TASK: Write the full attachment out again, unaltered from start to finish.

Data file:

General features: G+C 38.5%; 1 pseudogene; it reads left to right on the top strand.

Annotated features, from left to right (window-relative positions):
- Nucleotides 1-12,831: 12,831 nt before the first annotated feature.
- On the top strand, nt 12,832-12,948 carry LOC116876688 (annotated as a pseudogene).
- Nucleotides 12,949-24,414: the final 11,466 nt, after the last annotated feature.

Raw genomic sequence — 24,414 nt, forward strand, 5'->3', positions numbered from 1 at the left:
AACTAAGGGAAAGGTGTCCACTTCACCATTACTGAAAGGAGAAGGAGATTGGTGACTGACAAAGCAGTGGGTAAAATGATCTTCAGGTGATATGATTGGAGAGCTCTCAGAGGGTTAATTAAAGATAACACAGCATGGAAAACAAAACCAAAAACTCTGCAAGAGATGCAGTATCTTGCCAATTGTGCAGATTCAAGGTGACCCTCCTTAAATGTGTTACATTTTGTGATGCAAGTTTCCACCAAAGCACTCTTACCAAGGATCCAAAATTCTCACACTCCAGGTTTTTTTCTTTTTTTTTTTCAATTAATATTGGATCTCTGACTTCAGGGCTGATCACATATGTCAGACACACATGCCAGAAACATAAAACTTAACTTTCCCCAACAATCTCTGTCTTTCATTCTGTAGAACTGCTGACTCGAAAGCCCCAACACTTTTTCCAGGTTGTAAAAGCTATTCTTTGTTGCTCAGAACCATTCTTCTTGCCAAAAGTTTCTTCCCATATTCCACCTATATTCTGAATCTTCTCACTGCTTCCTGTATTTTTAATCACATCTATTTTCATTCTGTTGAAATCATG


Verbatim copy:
General features: G+C 38.5%; 1 pseudogene; it reads left to right on the top strand.

Annotated features, from left to right (window-relative positions):
- Nucleotides 1-12,831: 12,831 nt before the first annotated feature.
- On the top strand, nt 12,832-12,948 carry LOC116876688 (annotated as a pseudogene).
- Nucleotides 12,949-24,414: the final 11,466 nt, after the last annotated feature.

Raw genomic sequence — 24,414 nt, forward strand, 5'->3', positions numbered from 1 at the left:
AACTAAGGGAAAGGTGTCCACTTCACCATTACTGAAAGGAGAAGGAGATTGGTGACTGACAAAGCAGTGGGTAAAATGATCTTCAGGTGATATGATTGGAGAGCTCTCAGAGGGTTAATTAAAGATAACACAGCATGGAAAACAAAACCAAAAACTCTGCAAGAGATGCAGTATCTTGCCAATTGTGCAGATTCAAGGTGACCCTCCTTAAATGTGTTACATTTTGTGATGCAAGTTTCCACCAAAGCACTCTTACCAAGGATCCAAAATTCTCACACTCCAGGTTTTTTTCTTTTTTTTTTTCAATTAATATTGGATCTCTGACTTCAGGGCTGATCACATATGTCAGACACACATGCCAGAAACATAAAACTTAACTTTCCCCAACAATCTCTGTCTTTCATTCTGTAGAACTGCTGACTCGAAAGCCCCAACACTTTTTCCAGGTTGTAAAAGCTATTCTTTGTTGCTCAGAACCATTCTTCTTGCCAAAAGTTTCTTCCCATATTCCACCTATATTCTGAATCTTCTCACTGCTTCCTGTATTTTTAATCACATCTATTTTCATTCTGTTGAAATCATG